I was flat on my face wearing nothing but knickers, the smell of peppermint pervading my senses. A small desktop fan clack-clack-clacked nearby, and I could hear the faraway hum of traffic.

“Where do you work?”

I’d already explained that I am a writer, as the affable massage therapist pressed oil into my pores, kneading my back like a rebellious lump of dough.

This was going to be one of those talking massages.

She was keen for conversation to break the monotony of her working day. Me? I would’ve been happy for a massage-induced coma. Never mind, I thought. If we’re going to talk, let’s at least make it a worthwhile conversation.

So I cut to the chase and told her what I do.

“I write for an organisation that helps people to fall in love with the unborn,” I said.

She was pushing the muscles along the length of my spine in long, firm strokes, scooping off at my shoulders with just the right pressure before starting once more. I was groaning on the inside, eyes rolling back in my head, sinking blissfully into the fluffy towels. The tension of family life takes its toll.

“Ooh, that’s great!” She exclaimed. “I just can’t understand it, why people would have an abortion. I mean, if they make the decision to have unprotected sex, then they’ve already made their choice right there.”

I try to nod my head, which doesn’t work on a massage table, let me spare you the awkwardness of the same mistake right now. So I “ah-huh”ed floor-wards before she continued.

“It’s just not right to take life like that. Except for rape.”

Yes, people. These are the kinds of conversations I engage in while having a ‘relaxing’ massage part-way through a holiday in Australia’s tropical north. You’ve gotta laugh.

But her comment got me thinking.

I wonder how many people who identify themselves as “pro-choice” are really, truly that. I think that most pro-choicers will have a line in the sand on their convictions, an end point to their belief of women’s rights and body autonomy. Otherwise, where does it end? And this is the problem with being pro-choice.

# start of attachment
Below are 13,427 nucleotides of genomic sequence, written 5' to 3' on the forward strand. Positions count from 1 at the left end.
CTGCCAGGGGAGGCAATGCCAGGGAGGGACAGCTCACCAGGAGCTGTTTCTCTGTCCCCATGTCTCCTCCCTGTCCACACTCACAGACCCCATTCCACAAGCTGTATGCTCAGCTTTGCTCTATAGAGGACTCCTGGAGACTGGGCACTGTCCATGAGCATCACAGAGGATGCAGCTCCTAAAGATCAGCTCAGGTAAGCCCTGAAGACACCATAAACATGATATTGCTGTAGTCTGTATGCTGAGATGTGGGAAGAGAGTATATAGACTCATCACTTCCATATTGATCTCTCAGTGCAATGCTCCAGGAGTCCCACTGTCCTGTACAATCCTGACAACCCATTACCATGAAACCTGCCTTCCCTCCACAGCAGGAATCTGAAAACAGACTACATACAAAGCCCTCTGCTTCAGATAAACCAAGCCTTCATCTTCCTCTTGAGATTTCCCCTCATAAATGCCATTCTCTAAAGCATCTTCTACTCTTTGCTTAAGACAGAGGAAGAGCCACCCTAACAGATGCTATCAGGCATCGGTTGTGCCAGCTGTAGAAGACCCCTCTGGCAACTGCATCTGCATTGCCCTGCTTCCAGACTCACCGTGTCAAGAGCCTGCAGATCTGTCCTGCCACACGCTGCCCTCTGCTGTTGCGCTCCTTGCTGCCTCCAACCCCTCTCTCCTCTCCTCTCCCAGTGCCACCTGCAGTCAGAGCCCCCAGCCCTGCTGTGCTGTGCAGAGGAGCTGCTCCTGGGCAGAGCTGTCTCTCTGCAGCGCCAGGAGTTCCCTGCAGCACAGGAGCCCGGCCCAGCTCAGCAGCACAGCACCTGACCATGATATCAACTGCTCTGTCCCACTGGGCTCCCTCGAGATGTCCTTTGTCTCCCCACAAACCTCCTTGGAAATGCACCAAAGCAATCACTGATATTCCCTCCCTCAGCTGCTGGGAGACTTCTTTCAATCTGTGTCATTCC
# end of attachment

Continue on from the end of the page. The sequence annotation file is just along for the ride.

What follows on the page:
• Many pro-choice people will agree that gender selection abortions are unethical and shouldn’t be lawful in Australia
  • Many pro-choice people will agree that abortion shouldn’t be available for pregnancies past a certain gestation.
  • Many pro-choice people will agree that taking the lives of babies within the womb because of disabilities like Down syndrome, cleft palate and cerebral palsy amounts to discrimination at best.
  • Many pro-choice people will agree that having an abortion because the mother has been under pressure from a partner, parent or other influencer is unacceptable.

Here’s the thing:

Most people who identify as pro-choice will actually be thus with conditions attached. You will be hard pressed to find someone who is so staunchly pro-choice that they believe it is a woman’s right to take the life of her child for any reason, right up to the full term of her pregnancy.

An Emily’s Voice-Commissioned poll in 2016 shows 60%-90% of Queenslanders are opposed to abortions where the unborn baby is suspected of having a “mild disability”, for career, financial, family size and gender reasons.

To the question, “Would you say you are generally in favour or opposed to abortion?” 51% of Sunshine Coast respondents said yes, and only 46% of Bundaberg respondents.

The results in Queensland are consistent with similar polls for Emily’s Voice conducted in Victoria, Western Australia, Tasmania and the Hunter Valley of NSW.

And we have to ask, why?

If choice is as popular as the media suggests, and people really do believe that choice trumps pre-born life, why do proponents attach strings to their convictions. Could it be that life, with its inherent value, cannot be denied, even amongst those who so desperately attempt to do just that?

Life is life.
Fullstop. There is life and there is death.

It really is that black and white.

The murky grey in-between is an agitation that will never sit well with us, not if we truly listen to the drumming of our heart.

*The YouGov Galaxy poll for Emily’s Voice in Queensland involved 400 respondents, aged 16-49, living in the Sunshine Coast and Bundaberg Local Government Areas.

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